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FLOWERS seem intended

for the solace of ordi

nary humanity: children love them;
quiet, tender, contented ordinary
people love them as they grow;

luxurious and disorderly people rejoice in them gathered. They are the cottager's treasure; and in the crowded town, mark, as with a little broken fragment of rainbow, the windows of the workers in whose heart rests the covenant of peace. Passionate or religious minds contemplate them with fond, feverish intensity; the affection is seen severely calm in the works of many old religious painters, and mixed with more open and true country sentiment in those of our own pre-Raphaelites. To the child and the girl, the peasant and the manufacturing operative, to the grisette and the nun, the lover and the monk, they are precious always. But to the men of supreme power and thoughtfulness, precious only at times; symbolically and pathetically often to the poets, but rarely for their own. sake. They fall forgotten from the great workman's and soldier's hands. Such men will take, in thankfulness, crowns of leaves, or crowns of thorns --not crowns of flowers.




REMEMBER a touch of conscience at school.

My good old aunt, who never parted from me at the end of a holiday without stuffing a sweet-meat, or some nice thing, into my pocket, had dismissed me one evening with a smoking plum-cake, fresh from the oven. In my way to school (it was over London Bridge) a gray-headed old beggar saluted me, (I have no doubt at this time of day that he was a counterfeit.) I had no pence to console him with, and in the vanity of self-denial, and in the very coxcombry of charity, school-boy-like, I made him a present of-the whole cake! I walked on a little, buoyed up, as one is on such occasions, with a sweet soothing of self-satisfaction; but before I had got to the end of the bridge, my better feelings returned, and I burst into tears, thinking how ungrateful I had been to my good aunt, to go and give her good gift away to a stranger, that I had never seen before, and who might be a bad man for aught I knew; and then I thought of the pleasure my aunt would be taking in thinking that I-I myself, and not another-would eat her nice cake-and what should I say to her the next time I saw her-how naughty I was to part with her pretty present-and the odour of that spicy cake came back upon my recollection, and the pleasure and the curiosity I had taken in seeing her make it, and her joy when she sent it to the oven, and how disappointed she would feel that I had never had a bit of it in my mouth at last-and I blamed my impertinent spirit of alms-giving, and outof place hypocrisy of goodness, and above all I wished never to see the face again of that insidious, good-for-nothing, old gray impostor.

Charles Lamb.


"ARE good folk very clean up town?"

Inquired a rustic o'er his porter.
"Clean!" cried a cockney just come down,

"They even wash their milk with water."



`IS with our judgments as our watches; none
Go just alike, yet each believes his own.

A little learning is a dangerous thing!

Drink deep, or taste not the Pierian spring.

True wit is nature to advantage dress'd,

What oft was thought, but ne'er so well express'd.

Words are like leaves; and where they most abound, Much fruit of sense beneath is rarely found.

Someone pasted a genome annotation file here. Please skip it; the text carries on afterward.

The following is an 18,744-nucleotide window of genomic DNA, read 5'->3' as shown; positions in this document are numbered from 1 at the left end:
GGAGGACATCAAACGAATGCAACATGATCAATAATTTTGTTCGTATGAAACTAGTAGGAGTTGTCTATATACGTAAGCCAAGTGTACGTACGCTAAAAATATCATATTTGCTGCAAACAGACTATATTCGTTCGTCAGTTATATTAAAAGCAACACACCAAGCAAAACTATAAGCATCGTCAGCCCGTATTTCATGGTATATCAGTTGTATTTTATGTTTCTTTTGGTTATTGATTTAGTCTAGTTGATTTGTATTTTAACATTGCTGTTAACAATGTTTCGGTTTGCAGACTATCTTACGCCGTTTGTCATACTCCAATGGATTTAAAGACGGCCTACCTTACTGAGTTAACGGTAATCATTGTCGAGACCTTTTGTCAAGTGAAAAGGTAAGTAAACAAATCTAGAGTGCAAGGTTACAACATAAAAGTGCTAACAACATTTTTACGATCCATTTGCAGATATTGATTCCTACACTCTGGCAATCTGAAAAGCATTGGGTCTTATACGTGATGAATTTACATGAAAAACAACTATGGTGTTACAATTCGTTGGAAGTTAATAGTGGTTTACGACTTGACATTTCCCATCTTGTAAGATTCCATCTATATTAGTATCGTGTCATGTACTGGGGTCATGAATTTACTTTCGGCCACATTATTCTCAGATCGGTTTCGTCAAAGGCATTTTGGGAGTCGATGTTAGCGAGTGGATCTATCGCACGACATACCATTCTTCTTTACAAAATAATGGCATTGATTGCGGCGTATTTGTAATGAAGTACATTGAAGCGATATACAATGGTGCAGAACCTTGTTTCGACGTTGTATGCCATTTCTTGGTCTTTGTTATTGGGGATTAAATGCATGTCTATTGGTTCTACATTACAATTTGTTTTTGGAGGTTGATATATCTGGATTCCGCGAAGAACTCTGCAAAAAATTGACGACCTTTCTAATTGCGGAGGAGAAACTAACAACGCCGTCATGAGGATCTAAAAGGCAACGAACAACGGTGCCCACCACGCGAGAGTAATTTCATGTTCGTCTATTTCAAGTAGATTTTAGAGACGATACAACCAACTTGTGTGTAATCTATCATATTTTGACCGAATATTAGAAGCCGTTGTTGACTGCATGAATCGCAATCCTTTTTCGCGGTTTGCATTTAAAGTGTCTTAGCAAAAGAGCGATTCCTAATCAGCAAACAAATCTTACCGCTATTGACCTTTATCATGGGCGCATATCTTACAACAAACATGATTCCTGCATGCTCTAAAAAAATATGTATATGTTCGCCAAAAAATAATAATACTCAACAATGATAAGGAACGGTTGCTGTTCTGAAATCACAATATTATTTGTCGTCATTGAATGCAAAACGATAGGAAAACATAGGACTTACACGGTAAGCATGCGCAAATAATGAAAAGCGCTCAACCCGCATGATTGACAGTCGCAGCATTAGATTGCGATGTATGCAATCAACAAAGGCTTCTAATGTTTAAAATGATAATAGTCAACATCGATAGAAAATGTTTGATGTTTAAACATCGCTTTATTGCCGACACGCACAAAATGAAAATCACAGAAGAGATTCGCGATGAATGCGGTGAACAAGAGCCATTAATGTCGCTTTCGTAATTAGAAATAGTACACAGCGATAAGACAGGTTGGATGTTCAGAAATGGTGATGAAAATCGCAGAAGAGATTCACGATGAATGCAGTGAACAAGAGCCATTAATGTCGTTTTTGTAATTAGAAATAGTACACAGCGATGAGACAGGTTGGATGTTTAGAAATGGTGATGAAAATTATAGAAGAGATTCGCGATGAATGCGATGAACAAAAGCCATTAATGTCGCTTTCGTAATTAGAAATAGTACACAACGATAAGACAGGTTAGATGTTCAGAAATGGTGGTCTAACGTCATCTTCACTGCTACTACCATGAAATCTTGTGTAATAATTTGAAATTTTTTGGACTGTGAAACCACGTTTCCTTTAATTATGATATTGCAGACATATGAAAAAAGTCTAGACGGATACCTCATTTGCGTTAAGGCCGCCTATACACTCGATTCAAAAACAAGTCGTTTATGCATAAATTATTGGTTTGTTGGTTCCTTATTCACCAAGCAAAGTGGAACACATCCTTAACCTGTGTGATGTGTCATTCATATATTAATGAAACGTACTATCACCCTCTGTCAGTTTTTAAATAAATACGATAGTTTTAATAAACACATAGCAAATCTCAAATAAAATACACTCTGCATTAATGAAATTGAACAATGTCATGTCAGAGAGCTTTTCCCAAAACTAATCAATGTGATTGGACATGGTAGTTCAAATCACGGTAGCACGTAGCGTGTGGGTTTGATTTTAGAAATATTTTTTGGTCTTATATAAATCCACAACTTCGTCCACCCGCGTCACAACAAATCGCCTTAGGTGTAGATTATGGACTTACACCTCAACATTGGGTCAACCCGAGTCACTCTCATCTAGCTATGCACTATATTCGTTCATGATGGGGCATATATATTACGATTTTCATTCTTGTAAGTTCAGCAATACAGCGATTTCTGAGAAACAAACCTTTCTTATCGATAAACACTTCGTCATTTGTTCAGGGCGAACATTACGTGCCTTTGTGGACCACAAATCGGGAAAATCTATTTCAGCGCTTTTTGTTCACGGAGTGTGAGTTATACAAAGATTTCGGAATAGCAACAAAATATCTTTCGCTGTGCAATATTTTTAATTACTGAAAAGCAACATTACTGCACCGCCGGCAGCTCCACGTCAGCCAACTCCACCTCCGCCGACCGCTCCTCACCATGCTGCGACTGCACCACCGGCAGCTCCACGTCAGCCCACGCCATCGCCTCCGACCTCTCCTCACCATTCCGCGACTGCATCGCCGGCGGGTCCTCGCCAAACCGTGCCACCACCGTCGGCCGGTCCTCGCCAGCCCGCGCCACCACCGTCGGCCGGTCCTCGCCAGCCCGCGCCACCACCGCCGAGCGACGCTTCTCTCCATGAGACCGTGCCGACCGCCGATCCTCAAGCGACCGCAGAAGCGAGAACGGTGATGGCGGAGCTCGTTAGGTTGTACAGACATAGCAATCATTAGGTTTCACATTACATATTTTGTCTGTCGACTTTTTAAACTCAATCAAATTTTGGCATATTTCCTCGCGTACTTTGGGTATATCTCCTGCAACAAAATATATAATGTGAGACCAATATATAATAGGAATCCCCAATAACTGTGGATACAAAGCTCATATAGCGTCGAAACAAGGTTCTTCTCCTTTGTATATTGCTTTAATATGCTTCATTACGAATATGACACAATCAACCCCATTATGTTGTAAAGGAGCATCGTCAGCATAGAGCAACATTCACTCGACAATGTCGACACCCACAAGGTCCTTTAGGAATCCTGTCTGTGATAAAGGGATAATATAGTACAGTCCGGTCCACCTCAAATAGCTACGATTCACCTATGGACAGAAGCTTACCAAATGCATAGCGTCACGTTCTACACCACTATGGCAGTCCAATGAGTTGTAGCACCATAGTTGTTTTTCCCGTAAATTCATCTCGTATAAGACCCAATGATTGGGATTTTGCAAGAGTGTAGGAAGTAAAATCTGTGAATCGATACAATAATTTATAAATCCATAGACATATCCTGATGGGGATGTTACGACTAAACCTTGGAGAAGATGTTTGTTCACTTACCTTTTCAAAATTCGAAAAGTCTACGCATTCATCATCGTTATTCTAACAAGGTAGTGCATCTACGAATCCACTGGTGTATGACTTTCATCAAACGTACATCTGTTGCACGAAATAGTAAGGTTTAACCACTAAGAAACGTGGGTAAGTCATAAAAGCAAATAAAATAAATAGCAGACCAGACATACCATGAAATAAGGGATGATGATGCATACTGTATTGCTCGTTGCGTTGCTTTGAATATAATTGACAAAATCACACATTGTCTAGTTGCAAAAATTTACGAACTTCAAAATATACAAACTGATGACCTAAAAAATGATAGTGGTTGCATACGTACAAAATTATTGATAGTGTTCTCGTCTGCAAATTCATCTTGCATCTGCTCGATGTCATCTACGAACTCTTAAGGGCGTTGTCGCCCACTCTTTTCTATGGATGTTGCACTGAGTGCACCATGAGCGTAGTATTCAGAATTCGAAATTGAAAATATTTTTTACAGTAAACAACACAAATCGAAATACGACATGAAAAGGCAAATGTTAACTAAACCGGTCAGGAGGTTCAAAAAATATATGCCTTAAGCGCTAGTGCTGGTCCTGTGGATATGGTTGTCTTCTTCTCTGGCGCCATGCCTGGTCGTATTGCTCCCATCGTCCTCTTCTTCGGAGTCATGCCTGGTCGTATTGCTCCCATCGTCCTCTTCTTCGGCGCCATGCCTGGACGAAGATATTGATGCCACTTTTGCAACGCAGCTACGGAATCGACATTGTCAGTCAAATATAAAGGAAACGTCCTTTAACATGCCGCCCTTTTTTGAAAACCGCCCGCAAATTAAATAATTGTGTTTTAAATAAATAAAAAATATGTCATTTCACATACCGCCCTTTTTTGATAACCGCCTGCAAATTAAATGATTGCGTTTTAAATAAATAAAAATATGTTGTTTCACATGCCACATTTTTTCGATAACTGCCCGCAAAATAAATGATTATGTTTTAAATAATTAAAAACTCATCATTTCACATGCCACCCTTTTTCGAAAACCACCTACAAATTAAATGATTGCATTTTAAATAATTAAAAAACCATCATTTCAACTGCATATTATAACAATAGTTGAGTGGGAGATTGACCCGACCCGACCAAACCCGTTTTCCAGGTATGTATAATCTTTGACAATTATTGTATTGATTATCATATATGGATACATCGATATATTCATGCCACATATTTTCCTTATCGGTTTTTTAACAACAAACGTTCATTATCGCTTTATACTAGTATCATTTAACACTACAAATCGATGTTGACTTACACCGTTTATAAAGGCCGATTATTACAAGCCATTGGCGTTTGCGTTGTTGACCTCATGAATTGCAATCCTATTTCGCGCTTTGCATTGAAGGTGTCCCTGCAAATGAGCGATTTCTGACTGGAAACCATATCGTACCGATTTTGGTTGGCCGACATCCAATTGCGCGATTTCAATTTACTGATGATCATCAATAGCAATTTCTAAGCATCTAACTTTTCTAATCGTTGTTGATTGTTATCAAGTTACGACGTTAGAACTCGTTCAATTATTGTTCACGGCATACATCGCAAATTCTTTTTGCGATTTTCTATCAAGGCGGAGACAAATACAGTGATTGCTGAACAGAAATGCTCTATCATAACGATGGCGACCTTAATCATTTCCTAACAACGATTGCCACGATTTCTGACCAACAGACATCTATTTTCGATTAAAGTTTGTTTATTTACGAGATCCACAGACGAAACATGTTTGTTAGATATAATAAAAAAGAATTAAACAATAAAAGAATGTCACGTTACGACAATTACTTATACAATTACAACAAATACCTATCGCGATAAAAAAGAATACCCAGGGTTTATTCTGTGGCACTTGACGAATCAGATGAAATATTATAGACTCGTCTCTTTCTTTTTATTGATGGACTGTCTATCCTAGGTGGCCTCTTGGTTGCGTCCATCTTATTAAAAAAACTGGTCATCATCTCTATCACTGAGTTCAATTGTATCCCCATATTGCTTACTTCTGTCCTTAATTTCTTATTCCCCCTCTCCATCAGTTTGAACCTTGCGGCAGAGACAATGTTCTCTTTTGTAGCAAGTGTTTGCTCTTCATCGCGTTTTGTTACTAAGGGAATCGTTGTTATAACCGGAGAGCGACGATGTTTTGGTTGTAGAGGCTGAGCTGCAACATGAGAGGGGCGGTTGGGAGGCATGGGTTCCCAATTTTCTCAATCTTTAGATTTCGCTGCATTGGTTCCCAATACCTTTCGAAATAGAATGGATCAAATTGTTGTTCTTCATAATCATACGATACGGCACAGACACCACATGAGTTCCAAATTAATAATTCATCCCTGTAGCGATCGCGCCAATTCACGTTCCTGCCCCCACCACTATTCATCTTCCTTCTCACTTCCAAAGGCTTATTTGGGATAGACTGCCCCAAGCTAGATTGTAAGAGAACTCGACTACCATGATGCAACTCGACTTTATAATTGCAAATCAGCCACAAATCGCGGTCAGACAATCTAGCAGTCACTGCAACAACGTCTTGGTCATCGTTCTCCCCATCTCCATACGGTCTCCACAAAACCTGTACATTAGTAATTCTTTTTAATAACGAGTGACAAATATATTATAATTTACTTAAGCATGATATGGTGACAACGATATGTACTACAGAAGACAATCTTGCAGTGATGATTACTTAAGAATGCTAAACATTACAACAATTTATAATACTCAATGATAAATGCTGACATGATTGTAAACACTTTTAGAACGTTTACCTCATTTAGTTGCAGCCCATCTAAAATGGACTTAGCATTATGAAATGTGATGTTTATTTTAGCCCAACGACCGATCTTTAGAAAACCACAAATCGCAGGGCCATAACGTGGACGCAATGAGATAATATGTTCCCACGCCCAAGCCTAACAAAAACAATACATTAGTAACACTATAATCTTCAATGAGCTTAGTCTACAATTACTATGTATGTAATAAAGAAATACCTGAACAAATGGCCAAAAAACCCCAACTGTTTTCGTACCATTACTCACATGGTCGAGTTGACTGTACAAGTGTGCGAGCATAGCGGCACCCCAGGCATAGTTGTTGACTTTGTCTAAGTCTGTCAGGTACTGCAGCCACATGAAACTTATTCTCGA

Envy will merit, as its shade, pursue;

But, like a shadow, prove the substance true.

Good nature and good sense must ever join;
To err is human, to forgive, divine.

Hope springs eternal in the human breast:
Man never is, but always to be blest.

Vice is a monster of so frightful mien,
As, to be hated, needs but to be seen.

Honour and state from no condition rise;
Act well your part, there all the honour lies.

"Tis education forms the common mind, And as the twig is bent, the tree's inclined.

Good sense, which only is the gift of Heaven,
And, though no science, fairly worth the seven.



'HERE are no natural objects out of which more can be thus learned than out of stones. They seem to have been created especially to reward a patient observer. Nearly all other objects in nature can be seen, to some extent, without patience, and are pleasant even in being half seen. Trees, clouds, and rivers are enjoyable even by the careless; but the stone under his foot has for carelessness nothing in it but stumbling: no pleasure is languidly to be had out of it, nor food, nor good of any kind; nothing but symbolism of the hard heart and the unfatherly gift. And yet, do but give it some reverence and watchfulness, and there is bread of thought in it, more than in any other lowly feature of all the landscape. For a stone, when it is examined, will be found a mountain in miniature. The fineness of Nature's work is so great, that, into a single block, a foot or two in diameter, she can compress as many changes of form and structure, on a small scale, as she needs for her mountains on a large one; and taking moss for forests, and grains of crystal for crags, the surface of a stone, in by far the plurality of instances, is more interesting than the surface of an ordinary hill; more fantastic in form, and incomparably richer in colour.



IT is an old and received truism-love is an hour with us: it is all night and all day with a woman. Damon has taxes, sermon, parade, tailors' bills, parliamentary duties, and the deuce knows what to think of; Delia has to think about Damon-Damon is the oak, (or the post,) and stands up, and Delia is the ivy or the honeysuckle whose arms twine about him. Is it not so, Delia? Is it not your nature to creep about his feet and kiss them, to twine round his trunk and hang there; and Damon's to stand like a British man with his hands in his breeches pocket, while the pretty fond parasite clings round him?


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